6 Numbers Every Woman Should Know
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You keep an eye on your cholesterol, blood pressure, and weight. But these aren't the only numbers women should be watching when it comes to living a healthy lifestyle. From blood sugar to bone density, we've found the top six vital indicators of wellness.
1. Know your fasting blood sugar.
Many people with diabetes or prediabetes don't know they have it. The best way to screen for the disease is with a fasting blood sugar test, which requires not eating for at least eight hours, then a trip to the doctor's office and a simple blood draw.
The Number: 100. The ideal range is less than 100 milligrams per deciliter of blood. Between 100 and 125 indicates prediabetes.
Take Action: If you're above 100, your doctor will discuss your options, which may include lifestyle changes and medication.
Belly fat is a more telling predictor of your health than the number you see on the bathroom scale, says Dr. Marie Savard, a Philadelphia internist and author of Ask Dr. Marie.
The Number: 0.8. Measure your waist where a belt would go. Then measure your hips at their widest point. Now do the math: Divide waist number by hips number. The result should be 0.8 or lower.
Take Action: If it's not, start exercising. A Duke University study found that participants who briskly walked for 30 minutes at least six days a week lost the most fat.
Thinning bones may lead to fracture, so it's important to check bone density, especially if you are older than 50 or post-menopausal. The test involves a special kind of X-ray that provides a "T-score." Your T-score compares your current bone density to that of a healthy 30-year-old who presumably has peak bone mass.
The Number: Above -1. A healthy T-score is above -1. If you aren't where you should be, your doctor will let you know.
Take Action: Increasing calcium intake is essential if your T-score is low. Exercise can also increase bone mass.
Recent research has found that a deficiency of vitamin D, the so-called sunshine vitamin, may increase risk of osteoporosis, breast cancer, hypertension, and multiple sclerosis.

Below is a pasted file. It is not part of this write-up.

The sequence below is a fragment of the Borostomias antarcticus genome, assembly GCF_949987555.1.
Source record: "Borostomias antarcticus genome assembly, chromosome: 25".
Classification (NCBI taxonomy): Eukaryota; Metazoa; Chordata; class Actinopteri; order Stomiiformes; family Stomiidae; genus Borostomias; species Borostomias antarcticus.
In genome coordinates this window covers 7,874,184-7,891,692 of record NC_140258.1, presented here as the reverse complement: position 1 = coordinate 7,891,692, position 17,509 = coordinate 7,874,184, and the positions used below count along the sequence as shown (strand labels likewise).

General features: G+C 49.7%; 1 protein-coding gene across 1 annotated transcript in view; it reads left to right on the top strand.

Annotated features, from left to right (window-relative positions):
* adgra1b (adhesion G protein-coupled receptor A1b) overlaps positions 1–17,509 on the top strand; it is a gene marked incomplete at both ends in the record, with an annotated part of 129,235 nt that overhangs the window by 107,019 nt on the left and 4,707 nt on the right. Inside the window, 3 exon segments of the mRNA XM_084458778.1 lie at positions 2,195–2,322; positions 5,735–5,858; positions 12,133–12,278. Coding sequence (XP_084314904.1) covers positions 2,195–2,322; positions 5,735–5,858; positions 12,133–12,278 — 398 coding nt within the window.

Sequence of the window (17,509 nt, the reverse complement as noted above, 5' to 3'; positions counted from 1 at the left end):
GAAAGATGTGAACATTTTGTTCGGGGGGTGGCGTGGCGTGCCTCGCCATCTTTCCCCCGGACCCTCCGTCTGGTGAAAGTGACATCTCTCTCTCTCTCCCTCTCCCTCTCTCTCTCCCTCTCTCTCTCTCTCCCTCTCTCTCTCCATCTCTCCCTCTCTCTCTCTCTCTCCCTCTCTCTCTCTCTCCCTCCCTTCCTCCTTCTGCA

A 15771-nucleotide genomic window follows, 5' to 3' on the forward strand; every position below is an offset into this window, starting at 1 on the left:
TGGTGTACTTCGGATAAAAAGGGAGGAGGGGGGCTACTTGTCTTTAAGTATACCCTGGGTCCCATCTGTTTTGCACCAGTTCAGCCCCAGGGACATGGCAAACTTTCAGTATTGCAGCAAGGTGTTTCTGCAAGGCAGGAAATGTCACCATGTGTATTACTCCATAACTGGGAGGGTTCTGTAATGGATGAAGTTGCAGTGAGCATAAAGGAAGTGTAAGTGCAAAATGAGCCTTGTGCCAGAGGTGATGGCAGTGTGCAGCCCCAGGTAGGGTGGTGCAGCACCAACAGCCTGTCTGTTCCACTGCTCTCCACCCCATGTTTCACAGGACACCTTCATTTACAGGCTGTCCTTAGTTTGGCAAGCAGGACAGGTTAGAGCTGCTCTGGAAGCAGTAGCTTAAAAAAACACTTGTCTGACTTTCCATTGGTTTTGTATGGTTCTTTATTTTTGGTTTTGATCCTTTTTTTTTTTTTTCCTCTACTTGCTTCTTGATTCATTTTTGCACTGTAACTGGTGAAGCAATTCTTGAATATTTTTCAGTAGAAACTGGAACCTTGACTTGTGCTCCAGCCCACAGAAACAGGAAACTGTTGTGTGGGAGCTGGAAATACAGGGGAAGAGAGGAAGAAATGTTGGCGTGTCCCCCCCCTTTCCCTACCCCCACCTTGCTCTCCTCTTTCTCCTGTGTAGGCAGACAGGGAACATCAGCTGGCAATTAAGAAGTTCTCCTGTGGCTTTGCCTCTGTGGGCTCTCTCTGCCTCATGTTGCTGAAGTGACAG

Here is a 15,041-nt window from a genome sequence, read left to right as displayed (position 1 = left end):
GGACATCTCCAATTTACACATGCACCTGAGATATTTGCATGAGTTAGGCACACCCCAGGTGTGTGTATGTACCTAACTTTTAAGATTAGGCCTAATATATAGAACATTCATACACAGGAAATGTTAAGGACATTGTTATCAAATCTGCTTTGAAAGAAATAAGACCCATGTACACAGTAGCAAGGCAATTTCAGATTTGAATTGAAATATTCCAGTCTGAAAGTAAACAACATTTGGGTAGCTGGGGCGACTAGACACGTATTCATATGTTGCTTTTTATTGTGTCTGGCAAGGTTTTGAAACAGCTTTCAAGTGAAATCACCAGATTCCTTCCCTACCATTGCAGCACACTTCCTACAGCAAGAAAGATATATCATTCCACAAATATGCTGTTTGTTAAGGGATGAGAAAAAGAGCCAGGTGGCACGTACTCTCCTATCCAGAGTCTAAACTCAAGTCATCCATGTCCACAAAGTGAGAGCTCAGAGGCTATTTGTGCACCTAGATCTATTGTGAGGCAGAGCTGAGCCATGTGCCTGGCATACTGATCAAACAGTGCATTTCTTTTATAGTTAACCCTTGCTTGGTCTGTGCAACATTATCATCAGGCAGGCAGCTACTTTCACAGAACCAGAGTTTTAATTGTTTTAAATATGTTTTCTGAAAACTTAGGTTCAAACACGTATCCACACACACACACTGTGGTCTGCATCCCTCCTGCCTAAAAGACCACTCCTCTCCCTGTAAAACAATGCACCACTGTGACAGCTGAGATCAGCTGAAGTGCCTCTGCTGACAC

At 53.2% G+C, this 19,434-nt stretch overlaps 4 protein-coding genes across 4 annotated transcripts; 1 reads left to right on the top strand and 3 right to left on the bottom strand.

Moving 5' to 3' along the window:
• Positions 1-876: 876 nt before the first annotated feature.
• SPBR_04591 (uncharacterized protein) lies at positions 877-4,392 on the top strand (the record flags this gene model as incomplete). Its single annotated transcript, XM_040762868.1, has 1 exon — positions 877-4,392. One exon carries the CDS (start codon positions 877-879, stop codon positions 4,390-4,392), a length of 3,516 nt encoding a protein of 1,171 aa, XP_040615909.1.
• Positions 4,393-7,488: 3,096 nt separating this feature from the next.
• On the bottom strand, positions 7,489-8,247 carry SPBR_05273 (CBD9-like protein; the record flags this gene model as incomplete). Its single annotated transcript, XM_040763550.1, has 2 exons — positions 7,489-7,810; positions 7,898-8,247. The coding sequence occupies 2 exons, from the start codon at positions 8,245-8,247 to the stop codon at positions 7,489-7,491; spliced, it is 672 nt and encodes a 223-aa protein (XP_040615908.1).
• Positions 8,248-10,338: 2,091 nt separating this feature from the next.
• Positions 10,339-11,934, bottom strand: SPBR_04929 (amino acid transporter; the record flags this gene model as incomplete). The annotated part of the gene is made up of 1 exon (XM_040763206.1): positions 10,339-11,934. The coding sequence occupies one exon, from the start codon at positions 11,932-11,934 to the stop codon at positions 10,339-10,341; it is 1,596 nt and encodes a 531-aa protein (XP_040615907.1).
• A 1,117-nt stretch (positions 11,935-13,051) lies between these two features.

The Number: 35. You want to have circulating levels of vitamin D higher than 35 ng/mL (nanograms per milliliter), measured by a blood test.
Take Action: Fifteen minutes of sun exposure on bare arms, face, or neck two to three times a week boosts D levels without causing sunburn, according to Dr. Shelley Wroth, a physician at the Duke University Center for Integrative Medicine.
Thyroid problems become more common as we age, and symptoms can mimic those of other conditions. A thyroid-stimulating hormone test -- a simple blood test -- diagnoses thyroid problems.
The Number: 0.4–4.0 mIU/L (milli-international units per liter). Some labs may report this differently, so have your doctor explain the results.
Take Action: There isn't much you can do on your own. If your numbers indicate a problem, your doctor will go over medication options with you.
When women are depressed, they may not exhibit signs of hopelessness or sadness. Instead, they may experience low energy, difficulty concentrating, and odd aches and pains, says Dr. Kristin Leight, a psychiatrist at Columbia University.
There is no blood test to check for depression, but there is an easy screening scale.
The Number: 5
If you experience five or more of the following symptoms for two weeks in a row or more, you may suffer from depression:
• Low energy or fatigue
• Feelings of guilt or worthlessness
• Significant weight change (loss or gain) if you aren't dieting
• Difficulty concentrating
• Loss of interest in normally enjoyable activities
Take Action: If you recognize yourself too often in this list, talk to your family doctor. If you have a few symptoms, but not five, do something to offset depressive inclinations. "Rather than isolate yourself, make social plans. Instead of lying in front of the television, get outside for half an hour," says Leight. "I also prescribe one pleasurable activity per day." You pick what that is.